Thirty TBMs participate in Chicago’s Epic Tunnel and Reservoir Plan (TARP)
Spanning 20 years and using over 30 TBMs, Chicago’s massive Tunnel and Reservoir Plan (TARP) has been possibly the largest clean water project of the twentieth century. The TARP was created in 1975 to combat increased flooding and drainage problems that plagued Chicago and surrounding areas. After heavy rains, combined sewage overflows (CSOs) would seep into residential basements, nearby streams and rivers, as well as Lake Michigan – Chicago’s main source for drinking water. TARP was originally divided into two phases but now refers solely to Phase I.
Phase I was directed towards pollution control and consisted of tunnels, drop shafts, and dewatering stations to eliminate nearly 85 percent of CSO pollution. Four tunnel systems comprise the first phase: Mainstream, Des Plaines, Calumet and O’Hare, which have a combined length of 176.1 km (109.4 mi) and range in diameter from 2.4 m to 10.8 m (8.0 ft to 35.4 ft). Nearly all of the tunnels were excavated in the area’s dolomitic limestone, and required the use of TBMs up to 10.8 m in diameter—the largest TBMs that had ever been built at the time.
The Mainstream Tunnel System was composed of 65.2 km (40.5 mi) of tunnel, the Des Plaines System with 41.2 km (25.6 mi), the O’Hare System with 10.6 km (6.6 mi), and the Calumet System of 59.1 km (36.7 mi). A later tunnel for the Little Calumet Leg of the Calumet system was excavated using a Robbins TBM in 2002, setting multiple records in the process including 138 m (452 ft) bored in one day. Immediately upon completion, each tunnel system was put into service and the benefits were seen almost instantaneously. After more than 30 years and over 160 km (100 mi) of tunnels, the entire first phase of the TARP system became operational in 2005.
Phase II, now called the Chicago Underflow Plan (CUP), consists of three main reservoirs: the Majewski Reservoir, Thornton Reservoir, and McCook Reservoir with a combined capacity of 69.05 billion liters (18.24 billion gallons). The reservoirs are a joint project of the Water Reclamation District and the U.S. Army Corps of Engineers, built to provide flood relief by storing the water collected and transferred from the TARP tunnels until it can be treated at local reclamation plants.
Excavation and Breakthrough
Construction on the Majewski CUP Reservoir was started in 1990 and finished in 1998, with a capacity of 1.29 billion liters (342 million gallons). The Thornton Reservoir was divided into two stages, including a transitional reservoir completed in 2003, and a permanent CUP reservoir completed in 2015. The permanent CUP reservoir has a capacity of 29.9 billion liters (7.9 billion gallons) and provides an estimated $40 million annually to 15 communities. Finally, the McCook Reservoir, also planned as a two-stage build, will provide storage of up to 38 billion liters (10 billion gallons). The first stage was completed in 2017, while the completion date of the second stage is scheduled for 2029. To date, the reservoirs have yielded hundreds of millions of dollars in flood damage reduction benefits.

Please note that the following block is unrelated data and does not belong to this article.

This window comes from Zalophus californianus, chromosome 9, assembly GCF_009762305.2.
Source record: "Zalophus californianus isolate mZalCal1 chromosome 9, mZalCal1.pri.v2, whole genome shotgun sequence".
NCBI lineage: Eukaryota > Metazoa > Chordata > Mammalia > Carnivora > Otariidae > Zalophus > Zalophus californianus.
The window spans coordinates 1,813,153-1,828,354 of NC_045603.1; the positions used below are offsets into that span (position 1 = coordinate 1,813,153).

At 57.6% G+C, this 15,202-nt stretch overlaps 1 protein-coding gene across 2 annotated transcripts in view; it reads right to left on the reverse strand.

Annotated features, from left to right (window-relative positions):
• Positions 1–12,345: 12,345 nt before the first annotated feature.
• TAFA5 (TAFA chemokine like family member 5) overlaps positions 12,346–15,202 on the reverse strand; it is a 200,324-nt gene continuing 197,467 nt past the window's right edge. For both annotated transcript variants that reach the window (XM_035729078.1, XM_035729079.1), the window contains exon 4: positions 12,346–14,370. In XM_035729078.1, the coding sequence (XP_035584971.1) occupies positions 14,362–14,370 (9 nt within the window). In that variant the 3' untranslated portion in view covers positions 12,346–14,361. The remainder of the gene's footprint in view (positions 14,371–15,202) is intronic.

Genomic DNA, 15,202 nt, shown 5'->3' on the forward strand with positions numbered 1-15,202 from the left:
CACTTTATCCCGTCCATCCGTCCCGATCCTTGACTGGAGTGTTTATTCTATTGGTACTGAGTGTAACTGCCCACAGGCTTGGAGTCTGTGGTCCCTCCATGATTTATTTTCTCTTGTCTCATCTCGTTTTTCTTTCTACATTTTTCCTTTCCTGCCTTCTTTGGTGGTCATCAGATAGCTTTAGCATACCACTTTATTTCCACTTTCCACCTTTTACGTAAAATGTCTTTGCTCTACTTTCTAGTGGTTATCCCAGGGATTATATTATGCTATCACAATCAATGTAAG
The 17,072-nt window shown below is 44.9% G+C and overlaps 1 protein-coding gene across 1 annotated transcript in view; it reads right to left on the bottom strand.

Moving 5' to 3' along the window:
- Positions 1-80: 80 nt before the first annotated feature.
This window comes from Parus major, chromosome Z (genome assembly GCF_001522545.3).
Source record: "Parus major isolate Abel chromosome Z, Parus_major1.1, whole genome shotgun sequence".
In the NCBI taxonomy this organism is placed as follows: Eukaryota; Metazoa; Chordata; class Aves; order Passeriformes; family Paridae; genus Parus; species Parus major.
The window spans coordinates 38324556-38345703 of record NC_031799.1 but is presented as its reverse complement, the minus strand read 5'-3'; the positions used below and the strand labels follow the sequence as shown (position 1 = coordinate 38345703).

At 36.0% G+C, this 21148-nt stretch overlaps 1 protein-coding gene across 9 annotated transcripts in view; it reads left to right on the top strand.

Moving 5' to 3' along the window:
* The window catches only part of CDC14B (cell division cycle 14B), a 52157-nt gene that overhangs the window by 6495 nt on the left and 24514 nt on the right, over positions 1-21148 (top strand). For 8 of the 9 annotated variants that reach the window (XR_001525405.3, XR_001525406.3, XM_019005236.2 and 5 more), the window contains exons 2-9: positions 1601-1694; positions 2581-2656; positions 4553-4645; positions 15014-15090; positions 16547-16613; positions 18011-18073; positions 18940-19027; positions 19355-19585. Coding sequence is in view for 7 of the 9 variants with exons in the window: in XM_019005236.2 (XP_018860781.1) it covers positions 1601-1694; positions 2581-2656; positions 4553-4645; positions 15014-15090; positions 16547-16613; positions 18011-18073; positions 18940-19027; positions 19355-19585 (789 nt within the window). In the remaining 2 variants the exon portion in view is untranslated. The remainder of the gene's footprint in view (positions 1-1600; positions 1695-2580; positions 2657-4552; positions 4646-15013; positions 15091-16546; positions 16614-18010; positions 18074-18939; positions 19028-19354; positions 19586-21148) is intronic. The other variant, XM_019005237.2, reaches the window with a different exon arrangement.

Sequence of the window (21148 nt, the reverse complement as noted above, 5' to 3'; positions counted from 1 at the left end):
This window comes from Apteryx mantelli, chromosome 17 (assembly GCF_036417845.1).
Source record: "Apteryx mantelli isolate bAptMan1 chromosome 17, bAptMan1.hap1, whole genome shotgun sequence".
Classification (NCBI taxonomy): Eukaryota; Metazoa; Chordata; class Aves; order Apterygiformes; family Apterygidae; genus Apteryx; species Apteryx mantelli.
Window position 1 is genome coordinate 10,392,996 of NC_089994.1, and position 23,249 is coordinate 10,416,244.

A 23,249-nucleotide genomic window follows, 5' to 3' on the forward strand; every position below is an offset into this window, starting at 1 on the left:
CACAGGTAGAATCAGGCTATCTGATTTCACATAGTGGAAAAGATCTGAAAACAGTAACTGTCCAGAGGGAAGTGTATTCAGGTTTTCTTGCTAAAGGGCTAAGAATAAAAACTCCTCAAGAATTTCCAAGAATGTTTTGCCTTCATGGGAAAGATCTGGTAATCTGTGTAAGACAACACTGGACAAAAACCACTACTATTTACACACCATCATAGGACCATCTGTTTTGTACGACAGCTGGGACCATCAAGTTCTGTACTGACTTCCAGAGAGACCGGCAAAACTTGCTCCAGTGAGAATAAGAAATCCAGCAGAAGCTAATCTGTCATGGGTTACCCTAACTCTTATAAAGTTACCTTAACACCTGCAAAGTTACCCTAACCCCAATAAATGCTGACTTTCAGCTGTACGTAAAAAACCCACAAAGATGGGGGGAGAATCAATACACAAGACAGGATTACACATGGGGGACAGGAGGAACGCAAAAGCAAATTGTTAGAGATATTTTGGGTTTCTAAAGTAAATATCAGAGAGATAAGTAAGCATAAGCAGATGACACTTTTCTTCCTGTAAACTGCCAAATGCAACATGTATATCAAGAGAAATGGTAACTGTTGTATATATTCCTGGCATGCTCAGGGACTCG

The TARP program has won numerous awards and honors over the years from the local and federal EPA, as well as the American Society of Civil Engineers award in 1986 for the most outstanding civil engineering project. The tunnels and reservoirs have resulted in a dramatic improvement to water quality in Lake Michigan, and have eliminated CSO overflows. Fish and wildlife have returned in recent years to local rivers and to Lake Michigan, and the waterfront property is becoming more attractive to businesses and the general population alike.
Trio of TBMs bore Malaysia’s Largest Infrastructure Project
The Pahang Selangor Raw Water Tunnel, for the Malaysian Ministry of Energy, Green Technology, and Water, conveys raw water from the Semantan River in Pahang to the South Klang Valley area of Selangor state. The three tunnels, totaling 44.6 km (27.7 mi), address projected water shortages due to the area’s rapidly growing population. The tunnel transfers 27.6 cubic meters (7,300 gallons) of water per second to a new treatment plant. The drinking water supplies about 7.2 million people.
The SNUI JV, consisting of Shimizu Corporation, Nishimatsu Construction, UEM Builders Bhd, and IJM Construction, chose three Robbins 5.23 m (17.2 ft) diameter Main Beam TBMs to excavate the three sections of the tunnel. The total supply included back-up systems, continuous conveyors, cutters, spares, and field service personnel.
Ground Support and TBM Design
Tunneling took place in high cover conditions, up to 1,200 m (3,900 ft) below the Titiwangsa mountain range. Geology during the initial stages of advance consisted of hard, abrasive granitic rock up to 200 Mpa (29,000 psi) UCS. The tunnels were supported with ring beams, rock bolts, and shotcrete depending on the conditions. If unstable ground was encountered, invert thrust systems could be utilized to avoid gripping against the tunnel walls.
To successfully excavate the hard rock, each High Performance (HP) TBM was fitted with 19-inch (482 mm) back-loading disc cutters- making them the smallest diameter back-loading cutterheads ever provided. The cutters were carefully monitored for wear using remote monitoring systems. The wireless systems allowed the crew to plan cutter changes and keep track of wear by recording several variables on each cutter, including cutter rotation (which is computed to percentage wear), temperature, and vibration. Each 19-inch face and gage cutter was equipped with a sensor bolted inside the cutter housing, allowing raw data to be sent to a program display in the operator’s cabin.